The Bank of England slashed its key interest rate by one-and-a-half percentage points—the biggest cut since it became independent in 1997—to 3 percent Thursday as recession fears heightened and despite inflation hovering above 5 percent.
Prices for food and commodities have been falling and "inflation should consequently soon drop back sharply, as the contribution from retail energy and food prices declines, notwithstanding the fall in sterling," the Bank of England said in a statement.
Analysts had predicted the bank would cut rates by between half a percentage point and one point.
The pound fell against the dollar immediately after the news, while stocks pared some of their losses. But the pound shot back as the deep cut showed determination to help the economy fight a recession.
"The UK has been living beyond its means for too long and prolonged period of pain is inevitable," ING Bank economist James Knightley said in a market note. "We continue to look for additional aggressive rate cuts from the Bank of England and suspect we could be down to 2.5 percent in December and 2 percent in January." (Watch the accompanying video for rate cut discussion.)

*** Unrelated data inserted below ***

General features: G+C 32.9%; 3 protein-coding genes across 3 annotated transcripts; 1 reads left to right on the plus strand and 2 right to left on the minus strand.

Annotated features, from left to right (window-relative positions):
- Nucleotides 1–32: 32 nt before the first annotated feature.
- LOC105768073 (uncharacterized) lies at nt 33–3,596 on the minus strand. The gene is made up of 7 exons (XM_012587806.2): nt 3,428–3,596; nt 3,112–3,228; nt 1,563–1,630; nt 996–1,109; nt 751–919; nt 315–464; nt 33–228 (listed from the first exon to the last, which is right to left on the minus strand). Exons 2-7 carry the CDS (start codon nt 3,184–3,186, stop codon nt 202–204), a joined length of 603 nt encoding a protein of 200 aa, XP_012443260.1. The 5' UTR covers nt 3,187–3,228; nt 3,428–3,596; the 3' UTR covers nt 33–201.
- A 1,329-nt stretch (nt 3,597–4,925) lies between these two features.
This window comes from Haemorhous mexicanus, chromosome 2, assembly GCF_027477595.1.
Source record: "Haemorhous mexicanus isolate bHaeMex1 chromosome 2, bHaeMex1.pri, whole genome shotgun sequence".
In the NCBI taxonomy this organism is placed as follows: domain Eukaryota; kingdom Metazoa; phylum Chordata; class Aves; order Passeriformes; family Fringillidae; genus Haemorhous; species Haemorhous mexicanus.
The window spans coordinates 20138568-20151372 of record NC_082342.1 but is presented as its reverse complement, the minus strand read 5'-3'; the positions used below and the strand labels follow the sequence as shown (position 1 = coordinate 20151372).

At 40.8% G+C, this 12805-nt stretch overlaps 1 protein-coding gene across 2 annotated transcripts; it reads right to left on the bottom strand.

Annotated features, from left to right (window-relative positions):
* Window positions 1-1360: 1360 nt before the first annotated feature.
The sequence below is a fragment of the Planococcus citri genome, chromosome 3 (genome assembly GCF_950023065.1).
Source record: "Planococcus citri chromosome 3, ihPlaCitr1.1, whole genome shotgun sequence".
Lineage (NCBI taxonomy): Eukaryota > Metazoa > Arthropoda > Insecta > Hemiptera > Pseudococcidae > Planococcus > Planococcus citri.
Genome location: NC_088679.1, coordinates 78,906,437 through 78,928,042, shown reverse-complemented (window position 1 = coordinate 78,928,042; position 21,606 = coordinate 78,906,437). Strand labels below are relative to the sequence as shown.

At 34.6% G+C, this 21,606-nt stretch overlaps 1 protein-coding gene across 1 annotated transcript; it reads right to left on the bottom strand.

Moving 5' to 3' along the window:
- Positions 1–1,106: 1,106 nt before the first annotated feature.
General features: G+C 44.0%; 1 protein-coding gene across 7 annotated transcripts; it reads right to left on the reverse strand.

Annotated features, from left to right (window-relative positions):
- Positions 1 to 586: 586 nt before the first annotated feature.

Surging unemployment following layoffs caused by cost cuts will dampen inflation, Knightley said.
On Wednesday, British recruiters reported a record fall in job appointments and the first drop in wages for five years in October.
Demand for staff shrank sharply and both permanent and temporary staff appointments were at their weakest level since the start of the survey in October 1997.
The salaries index slipped into contraction, dropping to 45.7 from 50 for permanent employees, permanent placements plunged to 33.2 from September's 41.2, and temporary placements slid to 38.6 from September's 45.3.